Beach protection bills introduced

TRENTON – The devastation to the Jersey Shore caused by Superstorm Sandy has led to several bills being introduced to deal with restoration and future protection.

Among them are bills addressing issues of  master plans, permit exceptions, eminent domain compensation, and county beach control.

S2575/A3500:  This bill would require the Department of Environmental Protection  to prepare an update to the New Jersey Shore Protection Master Plan.  The state’s current plan was issued in October 1981.

S2599/A3889: This bill would mandate that just compensation be paid for beachfront property condemned for the purpose of acquiring an easement for dune construction.

The compensation must include consideration of the increase in value to the entire property due to the added safety and property protection provided by the dune, as well as any diminution in value to the property attributable to the condemnation.

S2601/A3891:  This bill would authorize counties of Atlantic, Monmouth, Ocean, and Cape May to assume the control over the operation and maintenance of the beaches.

According to the bill, a county might choose to do this in order to establish a uniform beach fee and beach tag system, to establish a uniform policy with respect to beach improvement, maintenance, and dune construction for the protection of properties near the beach, and to realize economies of scale by dealing with the maintenance of all of the beaches within the county through one entity. 

For bonding and budget purposes, the operation of the beaches would constitute a public utility of the county.  Revenues and expenditures of the county beach utility would be required to be reported in detail on the same Internet website that the county budget is published.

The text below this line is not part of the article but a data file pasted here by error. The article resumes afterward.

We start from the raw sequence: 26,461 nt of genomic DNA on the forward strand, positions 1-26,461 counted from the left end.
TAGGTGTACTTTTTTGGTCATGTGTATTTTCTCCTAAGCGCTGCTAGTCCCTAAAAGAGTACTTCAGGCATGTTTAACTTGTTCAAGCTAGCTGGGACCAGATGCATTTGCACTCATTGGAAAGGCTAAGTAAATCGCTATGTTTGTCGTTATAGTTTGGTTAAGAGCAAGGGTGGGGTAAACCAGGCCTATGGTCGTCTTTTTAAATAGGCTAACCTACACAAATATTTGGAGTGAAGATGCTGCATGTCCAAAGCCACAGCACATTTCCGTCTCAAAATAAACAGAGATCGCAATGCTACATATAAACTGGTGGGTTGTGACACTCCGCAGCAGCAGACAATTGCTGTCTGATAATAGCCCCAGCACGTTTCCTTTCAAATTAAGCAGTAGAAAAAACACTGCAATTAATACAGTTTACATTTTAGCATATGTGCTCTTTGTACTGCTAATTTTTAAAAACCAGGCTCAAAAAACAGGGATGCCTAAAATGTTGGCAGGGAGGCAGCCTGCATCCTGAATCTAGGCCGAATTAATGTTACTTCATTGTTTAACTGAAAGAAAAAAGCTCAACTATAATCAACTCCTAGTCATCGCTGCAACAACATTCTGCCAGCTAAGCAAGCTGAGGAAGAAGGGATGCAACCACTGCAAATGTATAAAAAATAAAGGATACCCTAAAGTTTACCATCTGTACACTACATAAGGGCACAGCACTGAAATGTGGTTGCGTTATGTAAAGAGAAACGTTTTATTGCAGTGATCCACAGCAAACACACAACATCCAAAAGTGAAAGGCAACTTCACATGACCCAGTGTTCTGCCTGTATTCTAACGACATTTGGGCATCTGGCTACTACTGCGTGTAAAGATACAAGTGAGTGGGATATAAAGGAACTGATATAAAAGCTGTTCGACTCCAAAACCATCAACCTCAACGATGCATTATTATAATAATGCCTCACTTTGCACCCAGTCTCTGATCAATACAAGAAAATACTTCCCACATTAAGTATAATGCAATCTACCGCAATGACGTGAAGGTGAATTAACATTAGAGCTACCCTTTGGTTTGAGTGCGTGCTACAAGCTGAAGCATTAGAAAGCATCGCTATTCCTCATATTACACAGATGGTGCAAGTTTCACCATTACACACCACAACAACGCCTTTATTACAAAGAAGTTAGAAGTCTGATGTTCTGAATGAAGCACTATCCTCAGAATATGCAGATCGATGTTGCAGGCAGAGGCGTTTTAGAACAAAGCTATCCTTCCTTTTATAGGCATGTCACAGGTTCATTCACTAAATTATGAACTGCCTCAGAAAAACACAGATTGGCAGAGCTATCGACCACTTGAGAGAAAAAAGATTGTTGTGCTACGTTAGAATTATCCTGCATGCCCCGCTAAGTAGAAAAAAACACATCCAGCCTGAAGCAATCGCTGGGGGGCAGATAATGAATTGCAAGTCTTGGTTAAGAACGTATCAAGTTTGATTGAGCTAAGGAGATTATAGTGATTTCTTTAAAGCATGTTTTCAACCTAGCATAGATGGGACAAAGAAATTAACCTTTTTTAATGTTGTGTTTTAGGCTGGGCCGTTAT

The bill also provides counties that assume the control of beaches with an exception to the 2.5 percent cap on increases.

S2602/A3893: This bill repeals the section of law that granted the Commissioner of Environmental Protection the authority to waive the permit requirements of the “Coastal Area Facility Review Act” for any development that involves the grading or excavation of a dune by a governmental agency if the commissioner finds that such a waiver is warranted as a result of a storm, natural disaster or similar act of God. 

The Department of Environmental Protection has the authority to issue an emergency permit authorization if it determines that there is an imminent threat to lives or property. 

This emergency permit authorization allows the department to immediately authorize regulated activities, such as the grading or excavation of a dune.  This bill does not affect the department’s ability to provide emergency permit authorizations.

S2607: This bill would require the Department of Community Affairs to compile and post on its website an educational guide concerning the rebuilding of structures following a natural weather disaster. 

The guide must contain information and recommendations for property owners about the reconstruction of homes and commercial property damaged during a natural weather disaster, so that those properties will be less vulnerable to damage caused by hurricanes, other wind storms, and flooding, during future natural weather disasters. 

 

Beach protection bills introduced